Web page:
Eighteen elements S1 . . . S18 have been employed in a prototype according to the preferred embodiment to provide inductive reactance commensurate with a loaded Q not exceeding 200 at 2 megaHertz. This Q gives a 3-dB bandwidth of about 10 kiloHertz. This bandwidth is about the minimum practical bandwidth for a nominal 3-kHz HF voice channel, with allowance for some tuning error.

As further shown in FIG. 2, a flat copper ribbon cable 21 is grounded at the foot 23 of the right leg 17 of the first triangular section S1 and is wound upward around the right leg 17, then down around the left leg 19 of the section S1, and then across to the right leg 17 of the second triangular section S2. This serial winding of the continuous flat copper ribbon cable 21 up the right leg 17, down the left leg 19, and across to the right leg of the next triangular section continues down the entire linear array of triangular sections S2 . . . S18.

A flat 20-conductor cable 29 underlies the flat ribbon cable 21. The ribbon cable 21 may be 0.5 inch by 3 mil copper over two flat cables, each flat cable carrying 10 conductors of 28 AWG and comprising the cable 29. Such an implementation was employed in a prototype according to the preferred embodiment. However, other implementations may prove more desirable, such as a custom ribbon cable with integral ground plane and low Zo flat conductors. The number of flat conductors should decrease by one per section S1, S2 . . .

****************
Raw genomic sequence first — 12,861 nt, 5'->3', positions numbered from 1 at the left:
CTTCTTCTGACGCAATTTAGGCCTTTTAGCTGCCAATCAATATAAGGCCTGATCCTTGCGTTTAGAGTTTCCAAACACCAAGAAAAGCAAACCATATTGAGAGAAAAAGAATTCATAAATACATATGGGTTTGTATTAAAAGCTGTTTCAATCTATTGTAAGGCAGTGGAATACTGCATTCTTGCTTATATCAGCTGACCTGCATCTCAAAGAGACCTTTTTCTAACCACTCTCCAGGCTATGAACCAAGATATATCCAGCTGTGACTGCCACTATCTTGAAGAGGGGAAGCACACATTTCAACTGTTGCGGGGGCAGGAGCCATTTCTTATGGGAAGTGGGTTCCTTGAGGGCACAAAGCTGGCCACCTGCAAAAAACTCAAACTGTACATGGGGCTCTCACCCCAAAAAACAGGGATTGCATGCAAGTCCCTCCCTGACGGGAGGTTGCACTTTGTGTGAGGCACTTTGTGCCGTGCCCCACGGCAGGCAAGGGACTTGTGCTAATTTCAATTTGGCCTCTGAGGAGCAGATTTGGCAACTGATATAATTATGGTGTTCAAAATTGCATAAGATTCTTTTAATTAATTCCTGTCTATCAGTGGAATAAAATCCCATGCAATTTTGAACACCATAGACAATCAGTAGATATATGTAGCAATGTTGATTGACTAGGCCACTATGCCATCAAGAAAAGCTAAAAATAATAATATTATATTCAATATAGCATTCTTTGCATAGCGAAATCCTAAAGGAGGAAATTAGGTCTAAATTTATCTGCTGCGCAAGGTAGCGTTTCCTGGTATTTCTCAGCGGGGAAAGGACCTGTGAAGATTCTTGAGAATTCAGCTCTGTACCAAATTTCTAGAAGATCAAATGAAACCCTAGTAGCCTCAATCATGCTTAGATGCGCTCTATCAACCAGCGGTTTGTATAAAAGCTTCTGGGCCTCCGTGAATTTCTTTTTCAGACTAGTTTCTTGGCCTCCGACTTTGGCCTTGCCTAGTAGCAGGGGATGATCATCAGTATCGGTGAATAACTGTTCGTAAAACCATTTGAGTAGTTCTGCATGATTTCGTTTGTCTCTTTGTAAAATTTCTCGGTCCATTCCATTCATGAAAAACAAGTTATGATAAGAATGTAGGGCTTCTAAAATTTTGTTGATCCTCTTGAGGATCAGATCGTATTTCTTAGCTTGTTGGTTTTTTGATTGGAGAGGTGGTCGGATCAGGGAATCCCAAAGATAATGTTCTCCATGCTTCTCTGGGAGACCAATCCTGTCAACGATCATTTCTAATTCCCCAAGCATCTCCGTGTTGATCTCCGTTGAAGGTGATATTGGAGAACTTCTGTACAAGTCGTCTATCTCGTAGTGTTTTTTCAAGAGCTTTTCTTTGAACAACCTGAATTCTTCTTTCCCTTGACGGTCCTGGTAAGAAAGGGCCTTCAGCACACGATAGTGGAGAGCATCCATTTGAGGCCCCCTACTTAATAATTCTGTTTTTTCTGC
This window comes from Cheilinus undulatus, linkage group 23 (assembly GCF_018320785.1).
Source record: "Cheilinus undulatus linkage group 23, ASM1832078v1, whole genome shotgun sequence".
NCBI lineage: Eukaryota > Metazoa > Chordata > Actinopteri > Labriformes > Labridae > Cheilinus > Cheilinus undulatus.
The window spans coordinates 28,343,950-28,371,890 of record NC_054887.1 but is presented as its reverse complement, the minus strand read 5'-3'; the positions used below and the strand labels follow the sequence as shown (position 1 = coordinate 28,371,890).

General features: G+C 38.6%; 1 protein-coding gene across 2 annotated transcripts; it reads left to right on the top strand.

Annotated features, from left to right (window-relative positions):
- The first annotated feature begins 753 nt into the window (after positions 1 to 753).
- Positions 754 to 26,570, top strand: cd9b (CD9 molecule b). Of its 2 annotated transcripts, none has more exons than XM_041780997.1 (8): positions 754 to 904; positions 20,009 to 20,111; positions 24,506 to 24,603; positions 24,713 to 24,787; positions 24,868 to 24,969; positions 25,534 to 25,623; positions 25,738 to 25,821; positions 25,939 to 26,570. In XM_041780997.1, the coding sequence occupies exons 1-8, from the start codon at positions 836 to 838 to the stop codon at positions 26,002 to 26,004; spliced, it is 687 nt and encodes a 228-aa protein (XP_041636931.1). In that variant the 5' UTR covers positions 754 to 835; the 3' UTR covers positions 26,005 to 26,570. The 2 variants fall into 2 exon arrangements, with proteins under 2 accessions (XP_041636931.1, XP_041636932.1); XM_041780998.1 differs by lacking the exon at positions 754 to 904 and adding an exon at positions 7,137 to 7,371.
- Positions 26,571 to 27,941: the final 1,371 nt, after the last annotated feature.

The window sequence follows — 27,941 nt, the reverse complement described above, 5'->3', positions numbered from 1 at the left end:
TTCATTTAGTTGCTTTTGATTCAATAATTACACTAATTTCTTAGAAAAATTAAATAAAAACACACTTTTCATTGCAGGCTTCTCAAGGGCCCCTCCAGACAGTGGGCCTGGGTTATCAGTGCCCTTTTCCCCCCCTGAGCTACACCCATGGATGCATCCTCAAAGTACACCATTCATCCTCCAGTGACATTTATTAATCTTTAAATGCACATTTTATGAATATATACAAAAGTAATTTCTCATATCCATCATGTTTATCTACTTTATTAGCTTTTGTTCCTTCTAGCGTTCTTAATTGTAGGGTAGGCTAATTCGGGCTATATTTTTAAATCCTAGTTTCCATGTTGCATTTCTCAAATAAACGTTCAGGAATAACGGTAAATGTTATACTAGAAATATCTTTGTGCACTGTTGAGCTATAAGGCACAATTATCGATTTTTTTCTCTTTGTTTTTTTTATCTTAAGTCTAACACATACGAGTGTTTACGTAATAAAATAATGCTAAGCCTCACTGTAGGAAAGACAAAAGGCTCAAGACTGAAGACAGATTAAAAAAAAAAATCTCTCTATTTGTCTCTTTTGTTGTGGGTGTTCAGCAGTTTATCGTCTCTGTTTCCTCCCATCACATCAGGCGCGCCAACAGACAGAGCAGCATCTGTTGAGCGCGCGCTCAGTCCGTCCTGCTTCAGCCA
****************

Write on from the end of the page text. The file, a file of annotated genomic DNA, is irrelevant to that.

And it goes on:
PIN diodes D1, D2, D3 . . . D7 are located between each pair of right legs 17. The first PIN diode D1 has one terminal connected to three conductors of the flat 20-conductor cable 29 at the base of the right leg 17 of the second triangular section S2. The second terminal of the first PIN diode D1 is connected to the ground at the foot 23 of the right leg 17 of the first triangular section S1. When activated, the first PIN diode D1 shorts three conductors of the cable 29 on the right leg 17 of the second section S2 to the grounded copper ribbon 39 (FIG. 4). The remaining PIN diodes D2 . . . D7 are similarly connected to short selected conductors of the flat 20-conductor cable 29 from one section S3, S4 . . . S7 to the copper ribbon 21 of a respective preceding section S2, S3 . . . S6, as shown more explicitly in the circuit schematic of FIG. 5. Three conductors of the flat 20-conductor cable 29 are shorted at each of the first six triangular sections S1 . . . S6, and two are shorted at the seventh section S7. Accordingly, these sections S1, S2, S3, S4, S5, S6, S7 have, respectively, 20, 17, 14, 11, 8, 5, and 2 active conductors of the cable 29 wrapped thereon. In this manner, various triangular sections S1 . . . S6 may be switched in and out to vary the inductance of the antenna. The change in inductance with switching is a function of the coupling coefficient of the conductors of the flat 20-conductor cable 29 to the flat ribbon cable 21.